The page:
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The playful design details of the Playdate console
Issue 16: A showcase of delightful details with questionable ROI.
If you’re not a gamer, there’s a good chance you haven’t heard of the Playdate.
It’s a little yellow gaming console with a crank, that fits in your pocket.
Despite what many initially assume, the crank doesn’t charge the device, it’s used as an analog input to control aspects of the games developed for playdate. It has a 1-bit screen, that’s pixels that can just be black or white, no greys even, and there’s no back-light. It evokes the early versions of the Gameboy in that you need to be in a well lit space to play it, or have some kind of reading light. It’s an odd choice, that you’d think would limit the potential audience for it, and you’d be right. It’s one of many decisions that add up to a device that’s unlike anything else, and oozes personality.
The Playdate is a weird niche hardware oddity created by Panic, in partnership with Teenage Engineering. Panic are known primarily for making Mac software for web developers (Transmit, Coda/Nova), though they do have some overlap with gaming, having been the exclusive makers of apparel for the Namco game Katamari Damacy at one point, as well as publishing indie darling games Firewatch and Untitled Goose Game.
Panic have never made a digital hardware product before though, which is part of why the Playdate product stands out so much against the competition. It’s a device full of delightful design choices, which all add up to something that’s more than the sum of their parts.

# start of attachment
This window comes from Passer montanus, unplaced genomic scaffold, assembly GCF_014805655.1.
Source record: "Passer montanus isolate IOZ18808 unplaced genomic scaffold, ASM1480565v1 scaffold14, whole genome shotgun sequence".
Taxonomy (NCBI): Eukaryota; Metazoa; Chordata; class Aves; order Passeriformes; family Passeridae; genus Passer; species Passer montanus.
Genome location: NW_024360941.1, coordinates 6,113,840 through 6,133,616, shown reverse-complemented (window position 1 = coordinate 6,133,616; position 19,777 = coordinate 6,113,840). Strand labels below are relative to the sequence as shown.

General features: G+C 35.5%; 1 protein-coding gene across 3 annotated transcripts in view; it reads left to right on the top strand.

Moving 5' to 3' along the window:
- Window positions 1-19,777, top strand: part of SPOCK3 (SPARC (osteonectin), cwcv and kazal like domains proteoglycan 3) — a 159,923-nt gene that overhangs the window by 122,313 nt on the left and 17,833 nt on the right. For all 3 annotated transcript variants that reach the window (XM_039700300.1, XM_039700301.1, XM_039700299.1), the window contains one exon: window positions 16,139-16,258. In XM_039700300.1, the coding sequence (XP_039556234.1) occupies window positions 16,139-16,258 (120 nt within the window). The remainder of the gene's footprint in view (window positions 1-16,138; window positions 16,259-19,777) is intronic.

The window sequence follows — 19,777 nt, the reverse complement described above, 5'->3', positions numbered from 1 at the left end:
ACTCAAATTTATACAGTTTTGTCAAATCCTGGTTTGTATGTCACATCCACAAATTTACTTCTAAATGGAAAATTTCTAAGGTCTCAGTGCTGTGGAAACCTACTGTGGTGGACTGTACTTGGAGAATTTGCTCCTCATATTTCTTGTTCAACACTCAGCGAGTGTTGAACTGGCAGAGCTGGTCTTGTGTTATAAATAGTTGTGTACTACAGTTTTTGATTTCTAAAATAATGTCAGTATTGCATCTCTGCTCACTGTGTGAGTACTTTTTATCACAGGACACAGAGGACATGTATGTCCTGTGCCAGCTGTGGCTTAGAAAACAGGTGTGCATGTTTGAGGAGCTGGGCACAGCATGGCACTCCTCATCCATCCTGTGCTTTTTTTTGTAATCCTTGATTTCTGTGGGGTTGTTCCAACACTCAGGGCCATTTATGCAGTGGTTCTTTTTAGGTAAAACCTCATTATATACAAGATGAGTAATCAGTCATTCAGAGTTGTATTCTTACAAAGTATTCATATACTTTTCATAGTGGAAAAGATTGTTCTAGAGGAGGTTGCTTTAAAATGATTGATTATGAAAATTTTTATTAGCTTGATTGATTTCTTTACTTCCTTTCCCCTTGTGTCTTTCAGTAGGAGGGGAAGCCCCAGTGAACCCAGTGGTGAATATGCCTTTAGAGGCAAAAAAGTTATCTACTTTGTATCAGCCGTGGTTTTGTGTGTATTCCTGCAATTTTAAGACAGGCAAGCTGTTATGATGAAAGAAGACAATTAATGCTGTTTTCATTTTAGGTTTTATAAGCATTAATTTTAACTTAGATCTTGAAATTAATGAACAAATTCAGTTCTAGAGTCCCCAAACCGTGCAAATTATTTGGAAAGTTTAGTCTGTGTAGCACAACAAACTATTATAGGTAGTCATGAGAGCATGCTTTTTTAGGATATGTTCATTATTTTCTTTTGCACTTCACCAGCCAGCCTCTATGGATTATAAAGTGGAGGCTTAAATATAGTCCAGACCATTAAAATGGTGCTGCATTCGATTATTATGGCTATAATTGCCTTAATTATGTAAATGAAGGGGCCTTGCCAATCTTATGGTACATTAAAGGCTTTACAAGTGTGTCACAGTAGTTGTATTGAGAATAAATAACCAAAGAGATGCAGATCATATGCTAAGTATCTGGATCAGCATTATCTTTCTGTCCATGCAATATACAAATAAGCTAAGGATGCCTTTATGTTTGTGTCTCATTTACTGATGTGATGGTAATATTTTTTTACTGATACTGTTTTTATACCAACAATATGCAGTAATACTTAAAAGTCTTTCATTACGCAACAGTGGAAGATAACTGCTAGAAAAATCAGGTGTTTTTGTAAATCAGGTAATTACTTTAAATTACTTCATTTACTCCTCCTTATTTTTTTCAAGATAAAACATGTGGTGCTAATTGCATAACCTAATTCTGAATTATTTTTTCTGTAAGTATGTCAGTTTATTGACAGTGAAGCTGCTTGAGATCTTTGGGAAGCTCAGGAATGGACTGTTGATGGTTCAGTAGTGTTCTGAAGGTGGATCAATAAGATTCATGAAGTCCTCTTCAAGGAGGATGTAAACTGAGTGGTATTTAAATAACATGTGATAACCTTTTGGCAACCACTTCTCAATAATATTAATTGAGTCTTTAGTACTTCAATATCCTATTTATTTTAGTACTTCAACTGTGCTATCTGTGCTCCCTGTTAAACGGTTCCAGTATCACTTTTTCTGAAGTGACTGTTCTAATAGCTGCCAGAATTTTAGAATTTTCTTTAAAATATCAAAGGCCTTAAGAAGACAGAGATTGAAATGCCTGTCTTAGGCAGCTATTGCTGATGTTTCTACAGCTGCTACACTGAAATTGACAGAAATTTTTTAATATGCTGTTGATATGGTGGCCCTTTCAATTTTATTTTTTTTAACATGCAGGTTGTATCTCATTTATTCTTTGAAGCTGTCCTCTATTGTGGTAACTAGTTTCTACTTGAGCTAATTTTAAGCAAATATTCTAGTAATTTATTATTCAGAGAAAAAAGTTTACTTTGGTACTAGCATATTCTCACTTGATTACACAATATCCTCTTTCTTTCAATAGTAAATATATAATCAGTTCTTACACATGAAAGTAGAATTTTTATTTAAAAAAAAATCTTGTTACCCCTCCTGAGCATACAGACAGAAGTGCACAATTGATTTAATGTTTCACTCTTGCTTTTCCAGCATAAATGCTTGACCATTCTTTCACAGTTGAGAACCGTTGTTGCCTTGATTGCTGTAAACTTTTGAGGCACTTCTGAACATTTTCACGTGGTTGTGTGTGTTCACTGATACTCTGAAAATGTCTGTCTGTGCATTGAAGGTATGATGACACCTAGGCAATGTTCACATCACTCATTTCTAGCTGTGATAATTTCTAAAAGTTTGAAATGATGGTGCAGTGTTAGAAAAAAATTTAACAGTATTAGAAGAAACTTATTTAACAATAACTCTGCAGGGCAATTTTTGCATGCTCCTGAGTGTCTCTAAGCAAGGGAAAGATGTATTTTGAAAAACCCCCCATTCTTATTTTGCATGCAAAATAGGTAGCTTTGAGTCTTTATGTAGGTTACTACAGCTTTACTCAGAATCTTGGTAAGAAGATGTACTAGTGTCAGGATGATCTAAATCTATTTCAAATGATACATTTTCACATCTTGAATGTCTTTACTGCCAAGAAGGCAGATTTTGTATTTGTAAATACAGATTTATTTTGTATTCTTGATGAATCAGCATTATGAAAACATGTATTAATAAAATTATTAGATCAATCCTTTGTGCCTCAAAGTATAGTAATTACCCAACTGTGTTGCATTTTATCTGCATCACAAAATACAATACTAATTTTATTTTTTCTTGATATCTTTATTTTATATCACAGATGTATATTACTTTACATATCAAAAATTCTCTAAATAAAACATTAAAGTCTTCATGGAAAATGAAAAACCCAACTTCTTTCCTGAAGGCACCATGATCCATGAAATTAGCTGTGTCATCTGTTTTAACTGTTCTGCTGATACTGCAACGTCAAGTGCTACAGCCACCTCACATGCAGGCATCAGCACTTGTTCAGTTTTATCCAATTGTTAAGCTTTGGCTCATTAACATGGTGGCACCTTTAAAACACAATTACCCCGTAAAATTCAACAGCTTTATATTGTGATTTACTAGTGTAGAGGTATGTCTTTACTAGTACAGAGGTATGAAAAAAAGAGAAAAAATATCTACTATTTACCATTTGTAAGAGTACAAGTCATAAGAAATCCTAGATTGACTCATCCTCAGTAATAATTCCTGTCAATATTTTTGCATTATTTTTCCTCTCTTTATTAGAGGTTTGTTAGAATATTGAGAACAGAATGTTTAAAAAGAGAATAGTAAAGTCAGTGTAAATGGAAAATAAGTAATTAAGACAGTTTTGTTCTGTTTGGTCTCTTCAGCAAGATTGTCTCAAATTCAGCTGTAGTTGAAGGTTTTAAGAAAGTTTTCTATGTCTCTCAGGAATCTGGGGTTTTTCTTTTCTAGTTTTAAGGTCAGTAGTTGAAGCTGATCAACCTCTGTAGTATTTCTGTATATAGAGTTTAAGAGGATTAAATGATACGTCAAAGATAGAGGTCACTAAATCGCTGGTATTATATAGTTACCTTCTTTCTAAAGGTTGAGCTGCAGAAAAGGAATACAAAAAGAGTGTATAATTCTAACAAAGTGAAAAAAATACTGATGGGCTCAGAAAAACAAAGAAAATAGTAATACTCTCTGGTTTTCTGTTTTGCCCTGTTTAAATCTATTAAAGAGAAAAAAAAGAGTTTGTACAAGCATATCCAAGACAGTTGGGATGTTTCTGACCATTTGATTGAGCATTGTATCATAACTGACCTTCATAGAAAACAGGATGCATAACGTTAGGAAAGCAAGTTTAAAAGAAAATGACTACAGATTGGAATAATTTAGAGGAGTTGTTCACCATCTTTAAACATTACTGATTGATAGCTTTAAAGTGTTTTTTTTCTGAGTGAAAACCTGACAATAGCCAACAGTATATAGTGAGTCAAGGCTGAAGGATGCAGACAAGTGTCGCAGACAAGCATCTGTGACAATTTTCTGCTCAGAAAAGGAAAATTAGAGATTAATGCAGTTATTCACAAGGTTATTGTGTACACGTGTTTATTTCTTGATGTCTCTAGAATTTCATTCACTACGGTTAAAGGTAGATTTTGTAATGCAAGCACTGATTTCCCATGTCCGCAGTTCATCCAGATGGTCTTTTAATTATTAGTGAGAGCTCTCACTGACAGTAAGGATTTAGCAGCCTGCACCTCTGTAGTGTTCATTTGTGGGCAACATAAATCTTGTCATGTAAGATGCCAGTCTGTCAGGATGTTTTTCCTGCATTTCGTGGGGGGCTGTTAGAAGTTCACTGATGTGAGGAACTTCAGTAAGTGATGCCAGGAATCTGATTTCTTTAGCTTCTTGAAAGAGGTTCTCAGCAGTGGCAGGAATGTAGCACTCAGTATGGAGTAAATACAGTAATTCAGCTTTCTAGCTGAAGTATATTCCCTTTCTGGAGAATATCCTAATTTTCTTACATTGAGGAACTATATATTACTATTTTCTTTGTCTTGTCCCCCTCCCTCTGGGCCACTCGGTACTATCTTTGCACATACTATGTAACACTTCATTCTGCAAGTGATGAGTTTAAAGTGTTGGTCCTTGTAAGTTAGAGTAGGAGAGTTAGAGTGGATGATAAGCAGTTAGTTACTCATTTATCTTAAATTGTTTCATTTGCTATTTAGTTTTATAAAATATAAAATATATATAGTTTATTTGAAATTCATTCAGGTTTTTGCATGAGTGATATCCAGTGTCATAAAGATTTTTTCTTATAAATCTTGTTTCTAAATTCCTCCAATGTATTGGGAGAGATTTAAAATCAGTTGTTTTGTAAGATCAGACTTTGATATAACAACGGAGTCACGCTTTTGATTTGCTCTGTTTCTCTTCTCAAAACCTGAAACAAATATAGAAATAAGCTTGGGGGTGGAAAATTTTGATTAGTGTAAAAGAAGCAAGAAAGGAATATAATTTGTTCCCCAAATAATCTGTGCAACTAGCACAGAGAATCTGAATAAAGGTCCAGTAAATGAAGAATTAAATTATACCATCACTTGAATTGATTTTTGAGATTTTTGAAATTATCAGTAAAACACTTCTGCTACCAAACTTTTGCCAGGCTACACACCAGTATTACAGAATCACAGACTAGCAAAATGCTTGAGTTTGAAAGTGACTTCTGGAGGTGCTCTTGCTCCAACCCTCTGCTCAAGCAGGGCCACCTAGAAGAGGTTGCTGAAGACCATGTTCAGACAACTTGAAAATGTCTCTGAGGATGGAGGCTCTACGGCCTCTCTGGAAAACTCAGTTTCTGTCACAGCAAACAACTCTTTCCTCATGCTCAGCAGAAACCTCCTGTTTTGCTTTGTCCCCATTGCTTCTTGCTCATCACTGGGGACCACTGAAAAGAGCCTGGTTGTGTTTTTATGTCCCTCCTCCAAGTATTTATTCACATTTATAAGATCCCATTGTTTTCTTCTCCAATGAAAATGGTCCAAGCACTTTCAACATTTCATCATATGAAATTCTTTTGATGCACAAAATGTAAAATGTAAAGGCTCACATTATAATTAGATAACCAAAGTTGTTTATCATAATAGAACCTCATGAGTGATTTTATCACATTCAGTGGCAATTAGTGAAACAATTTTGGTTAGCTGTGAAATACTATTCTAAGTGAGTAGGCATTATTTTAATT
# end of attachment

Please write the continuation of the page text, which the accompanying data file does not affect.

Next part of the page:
In the rest of this article, I’m going to highlight some of these delightful details, but if you’re planning on picking up a Playdate, I consider these to be spoilers for the Playdate experience. It’s far more delightful to be surprised by these things in the moment.
SPOILER WARNING FOR THE PLAYDATE EXPERIENCE
Unboxing & Introduction
The Playdate arrives in a small box, matching the Playdate’s distinctive yellow and purple color scheme. The device is mounted at a slight angle in the box, indicating a little playfulness right from the word go. You turn the device on, and are greeted with a beautiful interactive animation that walks you through clicking the directional inputs, the A and B buttons, and the crank to familiarize yourself with the inputs.
It’s also a showcase of the screen, which without any words says “Hey, I may only be black and white, but look at how smooth I can animate, and how much variety you’ll get with these limitations”.
To unlock the playdate, you press the lock button twice. The animation here gives you feedback by showing the device ‘asleep’ with two closed cartoon eyes, and each click of the lock button opens one eye and the device wakes up.
Even the operating system has delightful touches. The system menu has a beautiful, high frame rate angled swipe in from the side after pressing the menu button, making it feel fun to press.
The settings menu is intentionally utilitarian, but even that has a little illustration of various plugs, cables, and gadgets that act as breadcrumbs to show you how deep in each menu you are.
The majority of games for Playdate are made specifically for the device, and you can’t play them on anything else. When you buy the device, you get a “Season 1” of games that come as part of your purchase price, but the catch is that you only get two games unlocked each week on a Monday, up to 24 season 1 games after 12 weeks.
The design intent is to surprise the user, as well as not overwhelming them, and it works incredibly effectively. Mondays feel like Christmas morning. You wake up, and will be greeted by the lock button flashing purple, indicating new content is available.